Market Report: Whitbread rises as bear changes heart

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The Independent Online

Broker support boosted Whitbread as the FTSE 100, buoyed by some good news in the banking sector, firmed up to close at a 21-month high last night.

The owner of the Premier Inn hotel chain saw its shares rise by 21p to 1,540p after Société Générale, one of the last bears when it comes to the hospitality group, turned bullish after a recent meeting with management. The broker abandoned its "sell" view, conceding that Whitbread had "weathered the crisis surprisingly well", managing to hold on to average room rates at Premier Inn, while at the same time extending the reach of the Costa coffee shop chain, with the "pace of expansion largely offsetting the expected decline in unit revenues".

"When the cycle turned, we were worried that Premier Inn would lower its prices given that many of its competitors were offering discounts. Prices were not cut, however, except for some highly effective promotional campaigns designed to support weekend occupancy rates," the broker explained, adopting a "buy" view. "For the current year, we now forecast a small 1 per cent increase in Revpar [revenue per available room] at Premier Inn versus a 3 per cent decline previously, while we retain our estimate of a 3 per cent decline for the rest of the market in 2010."

Overall, the FTSE 100 almost breached the 5,700-mark, touching a session high of 5,691.22 before relaxing to 5,650.13, up 7.51 points, as the expiry of various futures and options offset the impact of some positive earnings news in the banking sector. The FTSE 250 was also firm last night, closing at 10,019.77, up 15.59 points, after touching a high of 10,083.34 earlier in the session. Sentiment received a boost after Lloyds Banking Group, up more than 8 per cent, or 4.58p, at 60.13p, said it was on track to turn a profit this year. The news powered the likes of Royal Bank of Scotland, which was 2p higher 44p, and Barclays, which rose to 357.6p, up 4.7p, with analysts at Execution Noble flagging the prospect of a pre-election sell down of the Government's stake in Lloyds.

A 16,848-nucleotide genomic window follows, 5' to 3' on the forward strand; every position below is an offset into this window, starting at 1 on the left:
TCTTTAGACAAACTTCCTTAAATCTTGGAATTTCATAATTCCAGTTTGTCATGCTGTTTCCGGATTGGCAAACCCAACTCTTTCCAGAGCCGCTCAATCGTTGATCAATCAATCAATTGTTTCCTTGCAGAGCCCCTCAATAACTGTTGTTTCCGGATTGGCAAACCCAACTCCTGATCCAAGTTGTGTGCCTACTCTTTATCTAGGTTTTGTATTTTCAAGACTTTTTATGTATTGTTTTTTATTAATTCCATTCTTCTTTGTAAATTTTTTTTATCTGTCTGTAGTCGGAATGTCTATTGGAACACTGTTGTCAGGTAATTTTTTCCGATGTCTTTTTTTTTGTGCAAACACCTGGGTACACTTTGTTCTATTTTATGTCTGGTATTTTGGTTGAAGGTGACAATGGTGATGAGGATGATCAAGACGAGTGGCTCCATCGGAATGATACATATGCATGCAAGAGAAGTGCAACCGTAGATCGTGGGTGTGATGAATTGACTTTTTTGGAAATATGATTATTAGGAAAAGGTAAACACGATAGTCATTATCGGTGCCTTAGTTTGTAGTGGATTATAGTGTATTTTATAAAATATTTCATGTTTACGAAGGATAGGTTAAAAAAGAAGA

Seymour Pierce analyst Bruce Packard remained cautious, however. "In general, banks have been very bullish in client meetings post their results," he said, repeating his "sell" view on Lloyds. "Given that interest rates are at a 350-year low, it is not surprising that credit quality is improving. But UK households are around 3 times more indebted than during the early 1990s recession, and consensus forecasts for growth look far too optimistic compared to how the banks grew coming out of the last recession."

In the wider banking sector, HSBC and Standard Chartered were held back, relaxing by 1p to 680p and by 1p to 1,770.5p, with the latter coming under pressure after Goldman Sachs, highlighting the recent run of strength and headwinds to earnings, abandoned its "buy" stance. "Recent operational trends are strong and we are optimistic on the long-term outlook for Standard Chartered, but we believe that it will prove challenging for the group to deliver medium-term earnings growth," the broker said, adopting a "neutral" view.

In the mining sector, commodity issues were under pressure as options expired. There was also some caution following news from India, where central banking authorities moved to raise interest rates for the first time since 2008, reminding traders of the threat of tightening elsewhere in the world, particularly China. Vedanta Resources was among the hardest hit, falling 84p to 2,622p, while the precious metals producer Randgold Resources lost 127p to 4,810p. The Eurasian Natural Resources Corporation, which touched a session high of 1,214.06p, was also down at the close, shedding 3p to 1,160p, while Xstrata lost 27p to 1,143p.

Defensives were out of favour, with the power plant operator Drax losing 7.2p to 363.3p, as bid rumours, which began fading on Thursday, were replaced by a rush into riskier financial plays. British Gas-owner Centrica, down 7.1p at 290.9p, and National Grid, down 9p at 640p, also fell back, along with Pennon, which slipped to 523p, down 3.5p, and Severn Trent, which was marked down by 9p to 1,206p.

Further afield, the funeral homes firm Dignity was 1.6p stronger at 196.2p after Panmure Gordon, weighing on the back of the recent full-year results, reiterated its "buy" recommendation. "We maintained our headline forecasts and believe our assumptions look well underpinned given the strength and predictability of its business," the broker said, keeping its target price for the stock unchanged at 872p. "We would hope the possibility of acquisitions will increase throughout the year, although this remains unpredictable in nature."

Also on the upside, the stockbroker Collins Stewart rose by 3.5p to 79p as speculators moved in on sector consolidation hopes. There was broad agreement on the prospect for deal activity in what is widely viewed as a fragmented sector, but little consensus on who might be the first to jump on the bandwagon. Evolution, down 1.4p at 120.6p, was mentioned as a potential bidder, though traders remained uncertain.